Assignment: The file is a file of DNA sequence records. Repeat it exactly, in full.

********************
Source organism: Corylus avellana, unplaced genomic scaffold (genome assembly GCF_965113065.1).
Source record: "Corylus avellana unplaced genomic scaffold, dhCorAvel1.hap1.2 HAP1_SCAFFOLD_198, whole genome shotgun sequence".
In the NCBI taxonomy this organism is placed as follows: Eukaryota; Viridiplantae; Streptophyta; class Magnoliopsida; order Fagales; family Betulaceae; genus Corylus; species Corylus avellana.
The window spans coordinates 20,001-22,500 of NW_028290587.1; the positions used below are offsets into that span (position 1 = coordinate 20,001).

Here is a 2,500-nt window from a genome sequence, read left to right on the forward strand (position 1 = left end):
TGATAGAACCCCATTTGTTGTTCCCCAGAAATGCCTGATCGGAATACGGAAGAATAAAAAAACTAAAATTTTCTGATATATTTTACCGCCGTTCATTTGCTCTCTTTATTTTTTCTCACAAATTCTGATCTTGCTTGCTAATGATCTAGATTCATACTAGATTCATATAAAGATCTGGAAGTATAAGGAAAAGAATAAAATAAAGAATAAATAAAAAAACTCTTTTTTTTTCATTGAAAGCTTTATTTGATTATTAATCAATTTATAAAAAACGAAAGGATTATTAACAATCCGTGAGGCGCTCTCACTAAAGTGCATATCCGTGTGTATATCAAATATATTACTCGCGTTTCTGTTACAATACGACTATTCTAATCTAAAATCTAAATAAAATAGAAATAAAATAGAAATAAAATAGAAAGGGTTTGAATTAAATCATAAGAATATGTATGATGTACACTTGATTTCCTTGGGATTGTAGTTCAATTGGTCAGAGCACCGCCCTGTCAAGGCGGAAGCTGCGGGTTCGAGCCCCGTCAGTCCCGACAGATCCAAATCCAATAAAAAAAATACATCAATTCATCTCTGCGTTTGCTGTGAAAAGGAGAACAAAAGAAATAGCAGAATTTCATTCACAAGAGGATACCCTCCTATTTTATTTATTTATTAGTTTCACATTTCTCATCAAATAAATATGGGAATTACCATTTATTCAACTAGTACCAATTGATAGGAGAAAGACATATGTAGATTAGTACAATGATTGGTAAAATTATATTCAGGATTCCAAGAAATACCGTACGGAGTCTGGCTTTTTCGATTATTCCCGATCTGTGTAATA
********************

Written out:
Source organism: Corylus avellana, unplaced genomic scaffold (genome assembly GCF_965113065.1).
Source record: "Corylus avellana unplaced genomic scaffold, dhCorAvel1.hap1.2 HAP1_SCAFFOLD_198, whole genome shotgun sequence".
In the NCBI taxonomy this organism is placed as follows: Eukaryota; Viridiplantae; Streptophyta; class Magnoliopsida; order Fagales; family Betulaceae; genus Corylus; species Corylus avellana.
The window spans coordinates 20,001-22,500 of NW_028290587.1; the positions used below are offsets into that span (position 1 = coordinate 20,001).

Here is a 2,500-nt window from a genome sequence, read left to right on the forward strand (position 1 = left end):
TGATAGAACCCCATTTGTTGTTCCCCAGAAATGCCTGATCGGAATACGGAAGAATAAAAAAACTAAAATTTTCTGATATATTTTACCGCCGTTCATTTGCTCTCTTTATTTTTTCTCACAAATTCTGATCTTGCTTGCTAATGATCTAGATTCATACTAGATTCATATAAAGATCTGGAAGTATAAGGAAAAGAATAAAATAAAGAATAAATAAAAAAACTCTTTTTTTTTCATTGAAAGCTTTATTTGATTATTAATCAATTTATAAAAAACGAAAGGATTATTAACAATCCGTGAGGCGCTCTCACTAAAGTGCATATCCGTGTGTATATCAAATATATTACTCGCGTTTCTGTTACAATACGACTATTCTAATCTAAAATCTAAATAAAATAGAAATAAAATAGAAATAAAATAGAAAGGGTTTGAATTAAATCATAAGAATATGTATGATGTACACTTGATTTCCTTGGGATTGTAGTTCAATTGGTCAGAGCACCGCCCTGTCAAGGCGGAAGCTGCGGGTTCGAGCCCCGTCAGTCCCGACAGATCCAAATCCAATAAAAAAAATACATCAATTCATCTCTGCGTTTGCTGTGAAAAGGAGAACAAAAGAAATAGCAGAATTTCATTCACAAGAGGATACCCTCCTATTTTATTTATTTATTAGTTTCACATTTCTCATCAAATAAATATGGGAATTACCATTTATTCAACTAGTACCAATTGATAGGAGAAAGACATATGTAGATTAGTACAATGATTGGTAAAATTATATTCAGGATTCCAAGAAATACCGTACGGAGTCTGGCTTTTTCGATTATTCCCGATCTGTGTAATA